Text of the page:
Scald Guard: A valve designed to prevent extreme water temperature changes through pressure balance technology. When there is a drop in hot or cold water pressure, the scald-guard valve shifts back and forth behind the shower handle to compensate for the sudden change. This valve maintains a constant water temperature to help give you and your family a safe and enjoyable bathing experience.

Scale: A thin coating or layer, usually calcium on the bottom of a tank or interior parts that may prevent heat transfer.

Sediment: The substance that settles on the bottom of a water tank. Also known as lime.

Septic Tank: A tank used to detain domestic wastes to allow the settling of solids prior to distribution. Septic tanks are used when a sewer line is not available to carry them to a treatment plant.

Shutoff Valve: Valves installed under sinks and toilets used to shut off water supply in the event of a malfunction or repair. Also called an Angle Stop, Straight Stop or Supply Stop.

Siphoning: The suction or pulling effect that takes place in the trapway of a toilet as it is filled with outgoing water and waste.

Sleeve: A pipe which is passed through a wall for the purpose of inserting another pipe through it.

Soft Water: Water that has been treated so that it has low mineral content.

Solder: A metal alloy that is melted to create a fused joint between metal pieces. Also the act of melting solder into the joint.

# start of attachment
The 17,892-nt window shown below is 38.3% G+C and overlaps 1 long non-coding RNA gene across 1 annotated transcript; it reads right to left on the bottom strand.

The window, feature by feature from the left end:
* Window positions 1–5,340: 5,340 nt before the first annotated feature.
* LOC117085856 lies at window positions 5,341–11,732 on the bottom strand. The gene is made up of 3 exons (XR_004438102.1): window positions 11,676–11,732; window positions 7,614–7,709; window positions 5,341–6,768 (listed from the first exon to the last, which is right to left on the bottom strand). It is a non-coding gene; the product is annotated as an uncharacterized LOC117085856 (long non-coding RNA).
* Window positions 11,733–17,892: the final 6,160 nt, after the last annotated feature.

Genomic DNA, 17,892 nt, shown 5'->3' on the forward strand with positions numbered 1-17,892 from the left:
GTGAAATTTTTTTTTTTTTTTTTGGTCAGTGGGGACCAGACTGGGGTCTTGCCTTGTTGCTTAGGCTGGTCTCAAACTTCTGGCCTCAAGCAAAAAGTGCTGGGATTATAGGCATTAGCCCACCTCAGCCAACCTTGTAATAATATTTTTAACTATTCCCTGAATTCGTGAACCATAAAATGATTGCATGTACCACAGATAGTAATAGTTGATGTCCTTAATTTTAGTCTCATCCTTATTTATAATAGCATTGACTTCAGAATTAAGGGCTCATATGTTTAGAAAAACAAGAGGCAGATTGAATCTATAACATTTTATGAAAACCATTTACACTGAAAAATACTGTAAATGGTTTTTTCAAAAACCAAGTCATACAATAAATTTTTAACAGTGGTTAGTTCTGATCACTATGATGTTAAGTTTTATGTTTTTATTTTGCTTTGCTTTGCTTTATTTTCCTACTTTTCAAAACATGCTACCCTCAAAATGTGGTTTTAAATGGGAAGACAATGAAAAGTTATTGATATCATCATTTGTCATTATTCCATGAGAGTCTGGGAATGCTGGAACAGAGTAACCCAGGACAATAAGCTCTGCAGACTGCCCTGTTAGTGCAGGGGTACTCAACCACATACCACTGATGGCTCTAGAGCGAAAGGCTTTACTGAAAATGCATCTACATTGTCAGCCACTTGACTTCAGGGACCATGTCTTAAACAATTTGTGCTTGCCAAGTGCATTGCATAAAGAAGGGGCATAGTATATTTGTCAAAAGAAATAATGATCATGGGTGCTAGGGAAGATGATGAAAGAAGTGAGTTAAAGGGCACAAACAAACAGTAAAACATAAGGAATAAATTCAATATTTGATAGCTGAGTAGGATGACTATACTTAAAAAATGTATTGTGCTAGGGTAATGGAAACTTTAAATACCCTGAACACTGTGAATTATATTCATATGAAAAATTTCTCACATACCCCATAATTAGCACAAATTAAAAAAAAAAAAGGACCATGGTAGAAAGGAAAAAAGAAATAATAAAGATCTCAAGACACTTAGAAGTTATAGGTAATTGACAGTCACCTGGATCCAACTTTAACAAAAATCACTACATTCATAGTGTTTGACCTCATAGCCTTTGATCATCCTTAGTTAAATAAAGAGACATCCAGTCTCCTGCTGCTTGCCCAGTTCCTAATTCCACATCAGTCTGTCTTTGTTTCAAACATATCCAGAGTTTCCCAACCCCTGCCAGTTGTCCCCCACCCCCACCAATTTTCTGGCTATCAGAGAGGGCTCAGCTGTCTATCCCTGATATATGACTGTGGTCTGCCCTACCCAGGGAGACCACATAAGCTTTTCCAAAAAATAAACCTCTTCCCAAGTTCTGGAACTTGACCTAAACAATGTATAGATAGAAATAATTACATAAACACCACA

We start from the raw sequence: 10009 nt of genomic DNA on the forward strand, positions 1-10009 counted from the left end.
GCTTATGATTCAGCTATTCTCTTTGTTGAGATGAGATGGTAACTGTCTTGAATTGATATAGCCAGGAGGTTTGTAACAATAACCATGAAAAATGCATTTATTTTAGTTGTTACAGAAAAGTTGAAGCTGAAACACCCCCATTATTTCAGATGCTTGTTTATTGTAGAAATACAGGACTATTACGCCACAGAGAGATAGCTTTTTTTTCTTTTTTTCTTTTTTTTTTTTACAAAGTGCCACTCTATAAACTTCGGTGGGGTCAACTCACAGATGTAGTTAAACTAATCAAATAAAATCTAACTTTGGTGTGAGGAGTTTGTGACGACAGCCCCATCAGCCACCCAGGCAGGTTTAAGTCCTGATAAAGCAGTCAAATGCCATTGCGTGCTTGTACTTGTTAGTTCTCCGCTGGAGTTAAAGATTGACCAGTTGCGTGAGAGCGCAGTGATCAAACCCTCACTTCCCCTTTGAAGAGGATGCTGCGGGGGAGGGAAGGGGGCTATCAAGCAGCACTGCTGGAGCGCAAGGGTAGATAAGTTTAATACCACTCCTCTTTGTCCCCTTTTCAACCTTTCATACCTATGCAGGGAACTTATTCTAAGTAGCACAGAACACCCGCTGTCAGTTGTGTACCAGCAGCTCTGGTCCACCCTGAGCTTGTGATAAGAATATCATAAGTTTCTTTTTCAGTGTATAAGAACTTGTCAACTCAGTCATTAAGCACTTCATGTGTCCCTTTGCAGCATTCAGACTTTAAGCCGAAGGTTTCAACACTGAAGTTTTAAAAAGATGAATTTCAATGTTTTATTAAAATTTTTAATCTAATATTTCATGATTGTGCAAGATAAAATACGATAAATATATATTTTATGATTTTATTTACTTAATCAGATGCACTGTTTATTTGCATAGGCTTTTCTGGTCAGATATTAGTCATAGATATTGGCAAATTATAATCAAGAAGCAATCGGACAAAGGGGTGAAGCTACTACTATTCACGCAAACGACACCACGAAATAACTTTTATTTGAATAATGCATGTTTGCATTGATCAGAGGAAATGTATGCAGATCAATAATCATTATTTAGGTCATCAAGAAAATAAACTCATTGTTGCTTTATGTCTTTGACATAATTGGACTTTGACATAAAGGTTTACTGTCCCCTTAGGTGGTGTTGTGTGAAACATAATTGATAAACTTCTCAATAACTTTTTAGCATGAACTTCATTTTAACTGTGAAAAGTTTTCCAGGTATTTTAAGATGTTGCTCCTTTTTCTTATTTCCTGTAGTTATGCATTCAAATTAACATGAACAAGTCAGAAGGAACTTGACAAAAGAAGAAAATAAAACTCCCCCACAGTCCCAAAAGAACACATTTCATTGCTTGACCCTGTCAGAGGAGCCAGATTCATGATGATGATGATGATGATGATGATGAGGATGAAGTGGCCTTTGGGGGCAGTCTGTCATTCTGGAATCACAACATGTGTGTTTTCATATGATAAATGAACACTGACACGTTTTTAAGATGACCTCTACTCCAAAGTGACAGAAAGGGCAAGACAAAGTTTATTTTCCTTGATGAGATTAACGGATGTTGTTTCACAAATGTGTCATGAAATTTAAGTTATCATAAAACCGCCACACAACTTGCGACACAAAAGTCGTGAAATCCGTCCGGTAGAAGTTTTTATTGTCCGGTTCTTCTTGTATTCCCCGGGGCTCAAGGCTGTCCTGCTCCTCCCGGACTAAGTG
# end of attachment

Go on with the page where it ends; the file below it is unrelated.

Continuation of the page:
Soil Pipe: A pipe that carries waste from toilets.

Sweep: A pipe bend fitting used in drains to permit smooth passage of waste.

T&P Valve: Temperature and pressure valve. A valve that opens to release excess pressure and temperature in a system.

Tailpiece: The section of pipe that runs between a fixture outlet and the trap.

Tee: A plumbing fitting in the shape of the letter “T,” used to connect three sections of pipe.

Tee Fitting: A fitting that allows another pipe to be joined at a 90-degree angle.

Teflon Tape: White tape made of fluorocarbon polymer. It has non-stick properties and is wrapped around pipe threads in a joint to create a tight seal.

Trap: A curved section of drain that traps a small portion of water to prevent sewer gases from escaping into the bathroom. “P” traps and “S” traps are the types of traps most commonly found in bathrooms.

Trap Seal: The water in a trap or toilet that prevents sewer gases from escaping back through the drain.

Valve: A device that regulates the flow of water.

Valve Seat: The immovable portion of a valve. Water flow is stopped when the movable portion of the valve comes in contact with the valve seat.

Vent: A vertical or sloping portion of drain pipe that allows sewer gasses to escape from the house into the outdoor air and lets air into the drain system to keep air pressure balanced and prevent water in traps from being siphoned off.

Water Hammer Arrestor: A device installed near a fixture to absorb the hydraulic shock that happens when a fixture’s supply is suddenly shut off, causing water hammer, a loud banging noise in the pipes.

Wet Vent: A pipe that both drains wastewater and vents air into the drains. Connects two or more fixtures.

Wax Ring: A seal located between floor flange and toilet to prevent leakage and fumes.

Wye Fitting: A drain fitting that allows one pipe to be joined to another at a 45-degree angle.